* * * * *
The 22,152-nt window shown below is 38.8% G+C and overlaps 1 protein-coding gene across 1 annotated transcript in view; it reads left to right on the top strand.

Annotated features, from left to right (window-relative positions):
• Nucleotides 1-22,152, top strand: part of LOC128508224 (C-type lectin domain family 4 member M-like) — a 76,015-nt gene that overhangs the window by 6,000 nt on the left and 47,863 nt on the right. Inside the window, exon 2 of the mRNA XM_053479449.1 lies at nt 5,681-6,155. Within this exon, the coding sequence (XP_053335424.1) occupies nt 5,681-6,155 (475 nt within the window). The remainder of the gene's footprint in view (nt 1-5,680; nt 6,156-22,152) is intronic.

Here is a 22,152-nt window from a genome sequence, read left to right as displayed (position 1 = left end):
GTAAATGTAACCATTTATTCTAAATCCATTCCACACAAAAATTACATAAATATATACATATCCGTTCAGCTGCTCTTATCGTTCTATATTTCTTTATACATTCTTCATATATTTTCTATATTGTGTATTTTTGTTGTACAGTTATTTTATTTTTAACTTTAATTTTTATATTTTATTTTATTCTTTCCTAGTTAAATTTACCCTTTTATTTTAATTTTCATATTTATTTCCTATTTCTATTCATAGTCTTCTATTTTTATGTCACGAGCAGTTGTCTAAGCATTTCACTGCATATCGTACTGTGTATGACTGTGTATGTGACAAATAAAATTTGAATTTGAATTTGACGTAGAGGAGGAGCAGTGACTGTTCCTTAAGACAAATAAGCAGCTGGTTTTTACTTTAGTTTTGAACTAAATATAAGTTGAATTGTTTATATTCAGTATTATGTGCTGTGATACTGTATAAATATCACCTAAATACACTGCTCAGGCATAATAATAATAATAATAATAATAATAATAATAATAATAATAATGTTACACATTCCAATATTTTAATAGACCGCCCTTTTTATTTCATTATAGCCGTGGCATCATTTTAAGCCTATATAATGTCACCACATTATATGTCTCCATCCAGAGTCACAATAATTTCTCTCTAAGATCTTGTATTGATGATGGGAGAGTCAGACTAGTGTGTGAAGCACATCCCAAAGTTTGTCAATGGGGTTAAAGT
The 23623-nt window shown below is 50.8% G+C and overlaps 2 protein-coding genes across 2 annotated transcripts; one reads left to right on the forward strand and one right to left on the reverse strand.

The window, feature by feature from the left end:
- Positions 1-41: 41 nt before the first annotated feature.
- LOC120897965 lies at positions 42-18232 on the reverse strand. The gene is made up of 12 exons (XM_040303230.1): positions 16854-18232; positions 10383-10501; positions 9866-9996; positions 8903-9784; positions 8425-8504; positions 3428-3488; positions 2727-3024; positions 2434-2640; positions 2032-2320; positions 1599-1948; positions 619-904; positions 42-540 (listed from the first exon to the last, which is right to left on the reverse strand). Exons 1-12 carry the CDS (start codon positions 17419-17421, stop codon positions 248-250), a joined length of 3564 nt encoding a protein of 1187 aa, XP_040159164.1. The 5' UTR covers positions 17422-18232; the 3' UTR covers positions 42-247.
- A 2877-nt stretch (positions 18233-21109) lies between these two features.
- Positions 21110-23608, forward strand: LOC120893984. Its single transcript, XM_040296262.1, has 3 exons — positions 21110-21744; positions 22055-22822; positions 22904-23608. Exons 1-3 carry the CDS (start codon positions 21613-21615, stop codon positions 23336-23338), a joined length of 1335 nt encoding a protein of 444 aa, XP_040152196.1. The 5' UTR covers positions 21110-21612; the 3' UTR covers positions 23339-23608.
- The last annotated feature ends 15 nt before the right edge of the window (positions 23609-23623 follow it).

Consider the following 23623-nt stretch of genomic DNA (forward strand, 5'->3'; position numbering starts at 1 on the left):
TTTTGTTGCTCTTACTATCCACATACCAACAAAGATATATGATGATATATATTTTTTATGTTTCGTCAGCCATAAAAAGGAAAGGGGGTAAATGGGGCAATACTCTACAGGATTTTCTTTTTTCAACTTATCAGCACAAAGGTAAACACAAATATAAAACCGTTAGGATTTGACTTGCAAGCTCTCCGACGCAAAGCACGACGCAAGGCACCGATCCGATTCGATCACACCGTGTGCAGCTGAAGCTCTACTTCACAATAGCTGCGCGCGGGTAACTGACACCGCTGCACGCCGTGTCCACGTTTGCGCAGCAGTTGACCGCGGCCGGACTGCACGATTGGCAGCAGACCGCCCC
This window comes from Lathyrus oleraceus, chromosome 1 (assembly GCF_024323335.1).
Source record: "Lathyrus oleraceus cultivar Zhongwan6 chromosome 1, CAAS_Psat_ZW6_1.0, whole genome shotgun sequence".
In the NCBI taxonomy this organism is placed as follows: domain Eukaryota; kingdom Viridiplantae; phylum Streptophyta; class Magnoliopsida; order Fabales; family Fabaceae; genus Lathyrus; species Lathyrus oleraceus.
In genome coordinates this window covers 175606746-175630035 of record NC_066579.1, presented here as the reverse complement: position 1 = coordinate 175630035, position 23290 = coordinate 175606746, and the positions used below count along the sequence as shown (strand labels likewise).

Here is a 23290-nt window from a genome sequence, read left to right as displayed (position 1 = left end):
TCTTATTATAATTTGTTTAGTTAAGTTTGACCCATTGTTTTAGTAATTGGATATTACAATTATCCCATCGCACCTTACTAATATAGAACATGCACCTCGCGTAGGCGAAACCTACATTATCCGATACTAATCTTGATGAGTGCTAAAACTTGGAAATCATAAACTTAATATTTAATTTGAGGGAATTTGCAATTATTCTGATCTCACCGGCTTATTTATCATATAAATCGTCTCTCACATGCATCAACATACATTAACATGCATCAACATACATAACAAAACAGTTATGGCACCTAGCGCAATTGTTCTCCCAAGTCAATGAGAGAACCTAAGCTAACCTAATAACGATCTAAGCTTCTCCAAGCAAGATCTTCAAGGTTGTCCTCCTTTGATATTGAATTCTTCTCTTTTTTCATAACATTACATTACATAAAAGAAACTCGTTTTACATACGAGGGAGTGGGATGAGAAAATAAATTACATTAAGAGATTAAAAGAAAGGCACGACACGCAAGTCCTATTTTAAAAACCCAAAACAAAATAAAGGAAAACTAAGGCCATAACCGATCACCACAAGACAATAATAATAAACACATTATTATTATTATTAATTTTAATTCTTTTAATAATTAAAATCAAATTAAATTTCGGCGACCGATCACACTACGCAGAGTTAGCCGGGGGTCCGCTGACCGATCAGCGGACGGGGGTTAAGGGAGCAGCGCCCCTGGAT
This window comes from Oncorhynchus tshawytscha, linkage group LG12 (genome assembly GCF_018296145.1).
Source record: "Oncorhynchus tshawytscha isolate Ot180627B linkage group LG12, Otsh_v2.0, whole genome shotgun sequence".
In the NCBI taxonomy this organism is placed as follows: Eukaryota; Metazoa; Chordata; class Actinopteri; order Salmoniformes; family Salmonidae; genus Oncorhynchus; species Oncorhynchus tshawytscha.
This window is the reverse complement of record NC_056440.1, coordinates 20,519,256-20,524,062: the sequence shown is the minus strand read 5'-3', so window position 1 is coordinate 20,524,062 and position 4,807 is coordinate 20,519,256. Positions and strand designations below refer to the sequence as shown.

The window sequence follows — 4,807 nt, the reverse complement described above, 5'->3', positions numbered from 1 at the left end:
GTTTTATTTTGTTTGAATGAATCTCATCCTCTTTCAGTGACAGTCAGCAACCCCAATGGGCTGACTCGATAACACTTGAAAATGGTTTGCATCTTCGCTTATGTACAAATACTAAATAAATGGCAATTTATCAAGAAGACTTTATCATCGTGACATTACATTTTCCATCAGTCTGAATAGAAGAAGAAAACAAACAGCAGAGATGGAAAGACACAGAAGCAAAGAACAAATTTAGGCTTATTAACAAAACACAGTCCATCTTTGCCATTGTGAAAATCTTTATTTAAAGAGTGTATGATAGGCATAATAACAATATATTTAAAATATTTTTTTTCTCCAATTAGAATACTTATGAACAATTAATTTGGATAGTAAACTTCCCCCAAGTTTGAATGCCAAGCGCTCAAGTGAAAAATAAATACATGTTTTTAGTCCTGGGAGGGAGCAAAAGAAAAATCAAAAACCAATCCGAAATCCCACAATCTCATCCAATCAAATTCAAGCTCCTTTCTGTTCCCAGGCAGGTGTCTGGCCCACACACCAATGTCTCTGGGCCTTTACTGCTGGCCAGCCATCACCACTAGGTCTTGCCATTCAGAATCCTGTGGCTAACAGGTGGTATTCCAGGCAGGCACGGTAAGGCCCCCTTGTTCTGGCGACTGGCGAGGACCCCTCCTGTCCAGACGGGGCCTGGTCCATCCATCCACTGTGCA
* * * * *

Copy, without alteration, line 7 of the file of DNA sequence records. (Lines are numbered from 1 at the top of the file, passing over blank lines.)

The window, feature by feature from the left end: